For me wired mice get snagged on the stuff on my desk, and don't provide any different functionality from wireless, at least none that I will ever see or even faintly notice. Also I like a mouse with a solid feel to it, a little weight that fits well in the palm of the hand, and wireless mice, with their batteries feel right.
    • Re:You don't say? (Score:5, Insightful)

      by eln (21727) on Wednesday May 07, 2008 @03:48PM (#23329508) Homepage
      You have more faith in humanity than I do.

      You could just as easily say that no one really believes their Monster cables make their stereos sound better. And yet, that company is still in business.

      I think for most people there is a psychological relationship between how expensive something is and how good it is. If these things cost $20, no one would even consider the idea that they would make anyone play better, even if they were built exactly the same. At $300, though, people are more likely to believe it.
      • Re:You don't say? (Score:5, Insightful)

        by Shagg (99693) on Wednesday May 07, 2008 @04:00PM (#23329672)
        You could just as easily say that no one really believes their Monster cables make their stereos sound better.

        Knowledgeable people don't believe it.

        And yet, that company is still in business.

        The world is full of stupid people.

        I think for most people there is a psychological relationship between how expensive something is and how good it is.

        Yep, see above. ;)
        • by Gilmoure (18428) on Wednesday May 07, 2008 @05:17PM (#23330724) Journal
          Next you're going to say that Brilliant Pebbles [machinadynamica.com] don't reduce comb filter effects in the corners of your listening room.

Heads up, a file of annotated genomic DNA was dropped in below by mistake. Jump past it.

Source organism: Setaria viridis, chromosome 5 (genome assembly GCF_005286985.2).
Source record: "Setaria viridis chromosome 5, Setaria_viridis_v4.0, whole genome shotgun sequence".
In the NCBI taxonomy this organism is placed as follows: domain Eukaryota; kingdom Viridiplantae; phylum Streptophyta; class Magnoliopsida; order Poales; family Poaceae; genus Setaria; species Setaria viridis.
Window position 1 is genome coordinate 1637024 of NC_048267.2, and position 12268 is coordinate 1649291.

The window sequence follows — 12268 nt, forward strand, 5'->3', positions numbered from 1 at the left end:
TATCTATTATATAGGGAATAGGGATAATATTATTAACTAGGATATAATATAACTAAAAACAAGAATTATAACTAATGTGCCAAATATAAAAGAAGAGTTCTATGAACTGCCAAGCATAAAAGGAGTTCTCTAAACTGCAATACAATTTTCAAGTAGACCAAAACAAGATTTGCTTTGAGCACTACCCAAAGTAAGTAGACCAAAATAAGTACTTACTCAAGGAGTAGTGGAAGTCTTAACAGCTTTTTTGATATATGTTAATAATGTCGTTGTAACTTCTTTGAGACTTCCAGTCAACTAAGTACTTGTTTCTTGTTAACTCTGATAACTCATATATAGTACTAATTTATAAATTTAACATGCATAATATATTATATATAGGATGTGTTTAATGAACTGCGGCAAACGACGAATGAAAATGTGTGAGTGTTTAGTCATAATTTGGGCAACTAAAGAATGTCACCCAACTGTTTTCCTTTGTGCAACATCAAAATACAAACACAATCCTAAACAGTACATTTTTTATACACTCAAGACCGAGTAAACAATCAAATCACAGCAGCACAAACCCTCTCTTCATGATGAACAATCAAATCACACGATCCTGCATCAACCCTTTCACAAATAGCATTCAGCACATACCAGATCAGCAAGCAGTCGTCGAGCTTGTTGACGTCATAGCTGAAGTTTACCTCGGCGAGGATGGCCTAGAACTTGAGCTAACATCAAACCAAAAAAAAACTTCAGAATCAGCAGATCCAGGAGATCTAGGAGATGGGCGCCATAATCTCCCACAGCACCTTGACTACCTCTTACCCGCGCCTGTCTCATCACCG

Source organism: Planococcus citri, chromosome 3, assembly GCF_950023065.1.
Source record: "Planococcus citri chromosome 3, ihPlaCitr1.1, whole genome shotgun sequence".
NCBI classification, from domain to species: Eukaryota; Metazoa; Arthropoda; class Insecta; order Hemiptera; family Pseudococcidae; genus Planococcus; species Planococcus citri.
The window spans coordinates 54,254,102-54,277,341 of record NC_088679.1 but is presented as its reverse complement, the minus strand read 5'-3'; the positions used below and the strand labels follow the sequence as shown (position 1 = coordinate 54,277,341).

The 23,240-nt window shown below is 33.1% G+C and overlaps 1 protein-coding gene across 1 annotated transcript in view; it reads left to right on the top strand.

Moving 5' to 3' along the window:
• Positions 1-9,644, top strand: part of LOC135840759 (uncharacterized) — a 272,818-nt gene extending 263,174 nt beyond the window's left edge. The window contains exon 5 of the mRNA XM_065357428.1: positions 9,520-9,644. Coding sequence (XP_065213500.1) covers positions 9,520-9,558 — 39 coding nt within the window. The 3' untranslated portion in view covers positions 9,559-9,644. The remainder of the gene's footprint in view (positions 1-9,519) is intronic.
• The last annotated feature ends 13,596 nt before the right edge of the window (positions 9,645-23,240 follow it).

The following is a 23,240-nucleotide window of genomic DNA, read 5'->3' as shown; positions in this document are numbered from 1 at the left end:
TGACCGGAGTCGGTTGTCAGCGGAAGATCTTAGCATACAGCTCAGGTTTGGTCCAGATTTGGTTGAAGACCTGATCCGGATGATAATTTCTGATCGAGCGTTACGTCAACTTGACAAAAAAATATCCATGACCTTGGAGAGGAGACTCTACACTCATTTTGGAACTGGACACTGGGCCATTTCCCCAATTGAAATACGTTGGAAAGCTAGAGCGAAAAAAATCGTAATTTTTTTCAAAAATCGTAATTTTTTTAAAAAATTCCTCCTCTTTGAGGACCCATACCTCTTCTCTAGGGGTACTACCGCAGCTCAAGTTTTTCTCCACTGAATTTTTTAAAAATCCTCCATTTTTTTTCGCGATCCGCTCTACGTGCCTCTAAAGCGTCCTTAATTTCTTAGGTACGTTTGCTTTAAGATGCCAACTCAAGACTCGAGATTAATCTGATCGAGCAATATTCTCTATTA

• by lgw (121541)
            Is that an Audiophile products site, or an Audiophile parody site? I honestly can't tell the difference any longer.

            Heck, even companies that I respect because they make honest products (like speakers that sound good) also sell this kind of crap these days, as if they can't stand to be left out. What a market.
            • by Gilmoure (18428)
              If it's not a parody site, I'm going to be hoping for an asteroid srike soon as we're too stupid to deserve life.
              • by lgw (121541)
                Wow, looking at this product [machinadynamica.com] ... I still can't tell!
                • by fbjon (692006)
                  It seems like a serious parody, i.e. someone's cashing in by selling junk as audio gear. Junk with "subtle effects", mind you, so customers can't really complain.
        • by Thyamine (531612)
          I think it's more like a bell curve though. There are cheap products, there are good products, and then there are over-priced products. Up to a point, an increase in price usually does indicate an increase of quality (in electronics, food, clothing, anything really), but it's when you reach the upper end of that bell curve where the quality stops increasing or seems to in relation to the increasing cost that it becomes a problem.
      • by dave562 (969951)
        I think for most people there is a psychological relationship between how expensive something is and how good it is. If these things cost $20, no one would even consider the idea that they would make anyone play better, even if they were built exactly the same. At $300, though, people are more likely to believe it.

        There is a relationship there. Pick up "Influence: The Psychology of Persuasion" if you want a good book on the subject of marketting and persuasion. Often times it is more difficult to give aw

    • I believe it... but to a certain point, and then it becomes redundant... for instance a good soundcard helps (ie: stereo, instead of mono)... an optical mouse is better than a ball, a silent and/or small motion motion keyboard helps... but as for FPS/MMO there really isnt any need to pay more than about $140 for your mouse & keyboard... most of these 15 button mice are useless because only the standard 5 buttons can normally be mapped without having to run some special software in the background which i